With the execution of Kimberly McCarthy slated for June 26, Texas is on the eve of a historic first: The first state to have executed 500 individuals since reinstatement of the death penalty – an event that also extends Gov. Rick Perry's record as the U.S. governor presiding over the most executions ever carried out. McCarthy is slated not only to be tagged with the infamous fate of 500, but will also become only the fifth woman – and the third black woman – executed in Texas since 1854.
McCarthy, who was previously married to New Black Panther Party founder Aaron Michaels, was sentenced to die for the 1997 robbery-murder of her 71-year-old neighbor, retired professor Dorothy Booth. According to the state, McCarthy's crack cocaine addiction led her to employ a ruse – she needed to borrow sugar, she told Booth – in order to get into Booth's house. Booth was repeatedly stabbed, and her finger, with ring on it, was cut off. Booth's car and credit cards were also stolen; McCarthy told police she pawned the items to get money for drugs.
McCarthy was first slated to be executed in January, but that date with death was halted by a Dallas County judge in order to consider a claim that minority potential jurors were improperly struck by prosecutors from serving in McCarthy's trial (it was actually her second trial; her initial 1998 conviction was overturned after the courts found that the state improperly included into evidence a statement McCarthy made to police after she had "unambiguously" invoked her right to counsel). In a letter to Dallas County District Attorney Craig Watkins, McCarthy's attorney Maurie Levin pointed out that at the time of McCarthy's trial racial discrimination "pervaded" the county's jury selection process. Levin also noted that Watkins had told The Dallas Morning News that he would advocate during the recently concluded 83rd Legislature for passage of the Texas Racial Justice Act, which would allow death row inmates to appeal based on claims that racism played a role in their conviction.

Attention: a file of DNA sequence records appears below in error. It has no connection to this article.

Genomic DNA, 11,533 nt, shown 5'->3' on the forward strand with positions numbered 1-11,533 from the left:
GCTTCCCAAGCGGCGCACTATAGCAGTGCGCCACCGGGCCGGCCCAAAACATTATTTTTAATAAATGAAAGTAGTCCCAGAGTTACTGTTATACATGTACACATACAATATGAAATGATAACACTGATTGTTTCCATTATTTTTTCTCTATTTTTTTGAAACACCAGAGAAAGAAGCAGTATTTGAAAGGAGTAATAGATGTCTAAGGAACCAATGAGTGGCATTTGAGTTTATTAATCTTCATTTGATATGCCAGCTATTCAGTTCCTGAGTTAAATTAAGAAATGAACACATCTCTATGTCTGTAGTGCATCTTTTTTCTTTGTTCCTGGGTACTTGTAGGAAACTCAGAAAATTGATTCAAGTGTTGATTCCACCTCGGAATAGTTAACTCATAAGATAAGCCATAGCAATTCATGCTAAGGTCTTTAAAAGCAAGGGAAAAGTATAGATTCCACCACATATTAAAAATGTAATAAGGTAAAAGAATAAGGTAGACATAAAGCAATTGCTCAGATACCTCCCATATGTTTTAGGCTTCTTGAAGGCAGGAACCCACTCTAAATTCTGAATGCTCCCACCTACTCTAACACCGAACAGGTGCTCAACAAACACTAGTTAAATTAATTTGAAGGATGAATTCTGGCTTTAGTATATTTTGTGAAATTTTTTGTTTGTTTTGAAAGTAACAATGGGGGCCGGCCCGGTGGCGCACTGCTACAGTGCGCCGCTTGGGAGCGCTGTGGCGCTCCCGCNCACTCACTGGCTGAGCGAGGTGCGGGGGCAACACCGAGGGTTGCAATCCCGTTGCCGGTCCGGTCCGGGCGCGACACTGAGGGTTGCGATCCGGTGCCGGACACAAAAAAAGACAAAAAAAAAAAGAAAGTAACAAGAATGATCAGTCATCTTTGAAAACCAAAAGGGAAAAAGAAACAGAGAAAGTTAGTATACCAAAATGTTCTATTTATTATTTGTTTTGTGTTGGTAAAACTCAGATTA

McCarthy's execution was postponed until April 3 and then again, to June 26, on Watkins' request, in order to afford the Legislature time to consider whether to pass a racial justice law – either Dallas Sen. Royce West's Senate Bill 1270 or Houston Rep. Senfronia Thompson's House Bill 2458. Neither bill was successful. Thompson's bill received a hearing in the House Criminal Jurisprudence Committee, but was not called up for a vote; West's measure wasn't even given a hearing. Those bills were fashioned after the landmark Racial Justice Act passed by North Carolina; in early June, the Republican-led legislature there repealed the RJA.
Nonetheless, litigation is expected to continue as McCarthy's date draws nearer. Indeed, an appeal filed June 18 again raises claims related to racial bias. A separate filed motion seeks also to recuse CCA Presiding Judge Sharon Keller and Judge Michael Keasler from considering McCarthy's appeals based on the fact that both judges once served as prosecutors in Dallas where McCarthy's case – and racial bias claims – originated.
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